One of the first book projects I ever proposed was an idea I called “Interviews with Homeless People.” If you can’t tell from the clever title, I wanted to go down to the local soup kitchen and sit down with the men and women there and get them to tell me their stories. Who they were, where they came from, and how they got here.

Because I hated that I just lumped them into one scruffy mass — “bums” or “the homeless” — instead of individuals.

And because I figured they had some stories worth hearing.

A publisher was interested, if I recall, but something else came up. I think another book project landed, and I never returned to the idea.

openoureyes.jpgNow I don’t have to, because my friend Kevin Hendricks has already written the book. Inspired by Mark Horvath, a homeless advocate with, Kevin enlisted the help of several others in writing Open Our Eyes: Seeing the Invisible People of Homelessness — a book that includes a preface by Chris Brogan (author of the best-selling Trust Agents) and a contribution from big-time mom blogger Jessica Gottlieb, among others.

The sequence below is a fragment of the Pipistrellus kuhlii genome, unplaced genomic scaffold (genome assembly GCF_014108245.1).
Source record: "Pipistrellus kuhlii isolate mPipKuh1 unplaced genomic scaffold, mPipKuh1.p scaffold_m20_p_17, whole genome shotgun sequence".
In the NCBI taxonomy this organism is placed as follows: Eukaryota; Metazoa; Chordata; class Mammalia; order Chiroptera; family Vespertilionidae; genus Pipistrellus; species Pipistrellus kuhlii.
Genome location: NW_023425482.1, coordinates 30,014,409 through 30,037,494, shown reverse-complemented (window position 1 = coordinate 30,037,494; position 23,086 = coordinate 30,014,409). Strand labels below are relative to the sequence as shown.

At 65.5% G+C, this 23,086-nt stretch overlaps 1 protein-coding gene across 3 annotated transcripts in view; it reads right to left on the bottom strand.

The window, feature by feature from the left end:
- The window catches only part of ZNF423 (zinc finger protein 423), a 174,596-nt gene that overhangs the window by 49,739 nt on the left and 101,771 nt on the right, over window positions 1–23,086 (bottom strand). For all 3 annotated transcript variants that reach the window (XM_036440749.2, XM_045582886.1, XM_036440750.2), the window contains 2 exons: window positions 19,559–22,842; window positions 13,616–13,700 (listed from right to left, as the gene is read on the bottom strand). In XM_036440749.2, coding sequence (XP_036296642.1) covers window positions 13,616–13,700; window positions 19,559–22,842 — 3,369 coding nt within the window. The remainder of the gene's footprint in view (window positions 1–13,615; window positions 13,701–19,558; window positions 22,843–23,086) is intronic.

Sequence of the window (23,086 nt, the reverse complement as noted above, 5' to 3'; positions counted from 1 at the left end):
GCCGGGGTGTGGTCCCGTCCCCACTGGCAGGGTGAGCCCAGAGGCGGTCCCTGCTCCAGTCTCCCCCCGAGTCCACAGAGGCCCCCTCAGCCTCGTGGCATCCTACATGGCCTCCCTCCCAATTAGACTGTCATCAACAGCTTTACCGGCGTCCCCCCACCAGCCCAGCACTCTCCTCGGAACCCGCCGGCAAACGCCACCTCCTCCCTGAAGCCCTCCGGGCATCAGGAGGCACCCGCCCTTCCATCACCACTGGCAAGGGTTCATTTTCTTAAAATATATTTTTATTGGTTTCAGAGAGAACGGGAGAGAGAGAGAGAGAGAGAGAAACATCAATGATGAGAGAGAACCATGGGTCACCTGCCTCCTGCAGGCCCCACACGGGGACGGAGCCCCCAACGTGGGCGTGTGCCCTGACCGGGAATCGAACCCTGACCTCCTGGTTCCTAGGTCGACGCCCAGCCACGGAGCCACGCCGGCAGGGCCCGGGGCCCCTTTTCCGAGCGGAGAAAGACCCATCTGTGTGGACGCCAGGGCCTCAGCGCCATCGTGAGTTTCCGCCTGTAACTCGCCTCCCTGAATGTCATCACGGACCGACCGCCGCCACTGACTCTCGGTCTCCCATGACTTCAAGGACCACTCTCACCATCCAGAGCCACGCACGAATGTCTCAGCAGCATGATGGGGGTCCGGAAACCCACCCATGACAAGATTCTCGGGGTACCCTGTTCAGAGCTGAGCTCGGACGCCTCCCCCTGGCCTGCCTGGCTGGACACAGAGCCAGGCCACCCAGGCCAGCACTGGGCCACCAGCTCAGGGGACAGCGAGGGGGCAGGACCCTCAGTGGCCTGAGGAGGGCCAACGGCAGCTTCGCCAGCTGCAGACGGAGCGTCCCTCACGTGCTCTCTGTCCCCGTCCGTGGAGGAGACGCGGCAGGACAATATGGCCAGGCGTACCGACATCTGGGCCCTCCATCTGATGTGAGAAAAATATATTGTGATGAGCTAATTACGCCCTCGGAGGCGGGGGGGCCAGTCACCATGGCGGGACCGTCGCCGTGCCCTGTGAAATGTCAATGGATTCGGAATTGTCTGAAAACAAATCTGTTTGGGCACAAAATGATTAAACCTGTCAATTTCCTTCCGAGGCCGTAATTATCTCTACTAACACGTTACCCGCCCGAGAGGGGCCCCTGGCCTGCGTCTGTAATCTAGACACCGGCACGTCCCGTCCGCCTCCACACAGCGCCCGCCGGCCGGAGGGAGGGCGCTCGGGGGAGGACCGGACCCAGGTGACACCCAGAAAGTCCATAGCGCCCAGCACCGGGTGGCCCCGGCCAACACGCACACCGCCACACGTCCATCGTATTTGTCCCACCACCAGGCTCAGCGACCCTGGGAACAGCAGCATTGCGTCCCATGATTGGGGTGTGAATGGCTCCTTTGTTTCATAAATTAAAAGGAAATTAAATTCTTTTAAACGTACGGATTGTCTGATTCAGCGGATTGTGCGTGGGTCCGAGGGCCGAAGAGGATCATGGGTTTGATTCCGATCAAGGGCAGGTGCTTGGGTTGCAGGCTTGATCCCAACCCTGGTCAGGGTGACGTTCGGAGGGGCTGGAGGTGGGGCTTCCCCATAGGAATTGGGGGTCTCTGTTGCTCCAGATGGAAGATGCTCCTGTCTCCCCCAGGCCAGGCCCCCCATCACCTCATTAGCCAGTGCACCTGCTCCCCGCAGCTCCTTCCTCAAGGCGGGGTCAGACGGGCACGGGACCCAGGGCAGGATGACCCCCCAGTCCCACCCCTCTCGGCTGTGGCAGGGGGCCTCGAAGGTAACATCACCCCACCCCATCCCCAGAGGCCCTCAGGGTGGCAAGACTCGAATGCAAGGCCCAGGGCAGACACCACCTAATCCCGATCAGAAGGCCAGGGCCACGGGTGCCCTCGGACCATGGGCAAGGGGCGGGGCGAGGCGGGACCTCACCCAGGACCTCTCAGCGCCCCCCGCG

Open Our Eyes features gritty, true stories from 35 different homeless people — like Elvin, who said, “I used to have it all and ended up on the streets.” Or Cecilia, who plasters a smile on her face for her kids’ sake. If you want to put a real, human face on homelessness, read these stories. You’ll be surprised. You’ll have to set aside your misconceptions and re-examine your prejudices. And you’ll want to help in a meaningful, productive way. The book tells you how.

But Open Our Eyes is more than educational. All proceeds go toward, a nonprofit that continues to do inspiring work enlisting homeless men and women to tell their stories on video.

As IPTV founder Mark Horvath warns, these stories “will mess you up.” But it’s a good kind of messed up, and I’m glad Kevin has found a way to play a role in the messed-up-ness.

Go support the book and project.

The print copy of Open Our Eyes is available at Amazon for $9.99, and you can download the Kindle version for just $3.99.

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